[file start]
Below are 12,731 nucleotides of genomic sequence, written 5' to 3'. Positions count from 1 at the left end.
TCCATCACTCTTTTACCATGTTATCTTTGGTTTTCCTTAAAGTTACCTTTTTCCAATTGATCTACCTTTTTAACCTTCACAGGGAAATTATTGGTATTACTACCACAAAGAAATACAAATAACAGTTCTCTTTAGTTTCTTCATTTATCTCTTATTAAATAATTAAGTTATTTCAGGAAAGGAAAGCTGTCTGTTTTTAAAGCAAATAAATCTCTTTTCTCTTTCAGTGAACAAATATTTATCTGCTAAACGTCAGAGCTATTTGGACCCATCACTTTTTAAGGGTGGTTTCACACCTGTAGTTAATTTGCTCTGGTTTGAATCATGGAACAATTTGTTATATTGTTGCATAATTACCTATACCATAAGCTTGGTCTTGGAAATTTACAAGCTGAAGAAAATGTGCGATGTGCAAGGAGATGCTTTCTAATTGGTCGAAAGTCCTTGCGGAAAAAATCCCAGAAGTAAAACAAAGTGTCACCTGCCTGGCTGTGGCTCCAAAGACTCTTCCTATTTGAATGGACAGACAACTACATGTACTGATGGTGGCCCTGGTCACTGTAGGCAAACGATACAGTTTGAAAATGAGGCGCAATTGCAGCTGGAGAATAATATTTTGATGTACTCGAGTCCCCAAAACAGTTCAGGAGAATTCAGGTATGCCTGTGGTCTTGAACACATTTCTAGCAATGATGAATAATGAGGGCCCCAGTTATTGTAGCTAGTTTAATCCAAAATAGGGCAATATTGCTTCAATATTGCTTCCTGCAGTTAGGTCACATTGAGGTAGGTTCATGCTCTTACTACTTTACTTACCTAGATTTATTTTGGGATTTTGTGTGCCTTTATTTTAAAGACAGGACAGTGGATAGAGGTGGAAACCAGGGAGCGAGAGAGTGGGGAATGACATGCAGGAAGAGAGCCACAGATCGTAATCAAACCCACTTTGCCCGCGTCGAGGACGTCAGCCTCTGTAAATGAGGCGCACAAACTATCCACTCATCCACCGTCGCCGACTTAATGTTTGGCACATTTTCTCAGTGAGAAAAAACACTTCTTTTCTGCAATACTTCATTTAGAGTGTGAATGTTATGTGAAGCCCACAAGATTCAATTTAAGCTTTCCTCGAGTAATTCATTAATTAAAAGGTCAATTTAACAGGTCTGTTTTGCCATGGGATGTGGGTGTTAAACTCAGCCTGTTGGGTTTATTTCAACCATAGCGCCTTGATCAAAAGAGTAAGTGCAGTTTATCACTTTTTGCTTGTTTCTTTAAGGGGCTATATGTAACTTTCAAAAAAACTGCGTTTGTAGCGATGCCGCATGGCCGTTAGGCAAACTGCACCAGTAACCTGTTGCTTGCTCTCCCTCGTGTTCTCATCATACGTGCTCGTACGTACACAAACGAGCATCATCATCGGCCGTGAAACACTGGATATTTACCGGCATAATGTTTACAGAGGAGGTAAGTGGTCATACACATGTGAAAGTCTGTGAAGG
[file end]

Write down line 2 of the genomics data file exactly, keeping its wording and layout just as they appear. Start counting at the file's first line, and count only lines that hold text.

TCCATCACTCTTTTACCATGTTATCTTTGGTTTTCCTTAAAGTTACCTTTTTCCAATTGATCTACCTTTTTAACCTTCACAGGGAAATTATTGGTATTACTACCACAAAGAAATACAAATAACAGTTCTCTTTAGTTTCTTCATTTATCTCTTATTAAATAATTAAGTTATTTCAGGAAAGGAAAGCTGTCTGTTTTTAAAGCAAATAAATCTCTTTTCTCTTTCAGTGAACAAATATTTATCTGCTAAACGTCAGAGCTATTTGGACCCATCACTTTTTAAGGGTGGTTTCACACCTGTAGTTAATTTGCTCTGGTTTGAATCATGGAACAATTTGTTATATTGTTGCATAATTACCTATACCATAAGCTTGGTCTTGGAAATTTACAAGCTGAAGAAAATGTGCGATGTGCAAGGAGATGCTTTCTAATTGGTCGAAAGTCCTTGCGGAAAAAATCCCAGAAGTAAAACAAAGTGTCACCTGCCTGGCTGTGGCTCCAAAGACTCTTCCTATTTGAATGGACAGACAACTACATGTACTGATGGTGGCCCTGGTCACTGTAGGCAAACGATACAGTTTGAAAATGAGGCGCAATTGCAGCTGGAGAATAATATTTTGATGTACTCGAGTCCCCAAAACAGTTCAGGAGAATTCAGGTATGCCTGTGGTCTTGAACACATTTCTAGCAATGATGAATAATGAGGGCCCCAGTTATTGTAGCTAGTTTAATCCAAAATAGGGCAATATTGCTTCAATATTGCTTCCTGCAGTTAGGTCACATTGAGGTAGGTTCATGCTCTTACTACTTTACTTACCTAGATTTATTTTGGGATTTTGTGTGCCTTTATTTTAAAGACAGGACAGTGGATAGAGGTGGAAACCAGGGAGCGAGAGAGTGGGGAATGACATGCAGGAAGAGAGCCACAGATCGTAATCAAACCCACTTTGCCCGCGTCGAGGACGTCAGCCTCTGTAAATGAGGCGCACAAACTATCCACTCATCCACCGTCGCCGACTTAATGTTTGGCACATTTTCTCAGTGAGAAAAAACACTTCTTTTCTGCAATACTTCATTTAGAGTGTGAATGTTATGTGAAGCCCACAAGATTCAATTTAAGCTTTCCTCGAGTAATTCATTAATTAAAAGGTCAATTTAACAGGTCTGTTTTGCCATGGGATGTGGGTGTTAAACTCAGCCTGTTGGGTTTATTTCAACCATAGCGCCTTGATCAAAAGAGTAAGTGCAGTTTATCACTTTTTGCTTGTTTCTTTAAGGGGCTATATGTAACTTTCAAAAAAACTGCGTTTGTAGCGATGCCGCATGGCCGTTAGGCAAACTGCACCAGTAACCTGTTGCTTGCTCTCCCTCGTGTTCTCATCATACGTGCTCGTACGTACACAAACGAGCATCATCATCGGCCGTGAAACACTGGATATTTACCGGCATAATGTTTACAGAGGAGGTAAGTGGTCATACACATGTGAAAGTCTGTGAAGG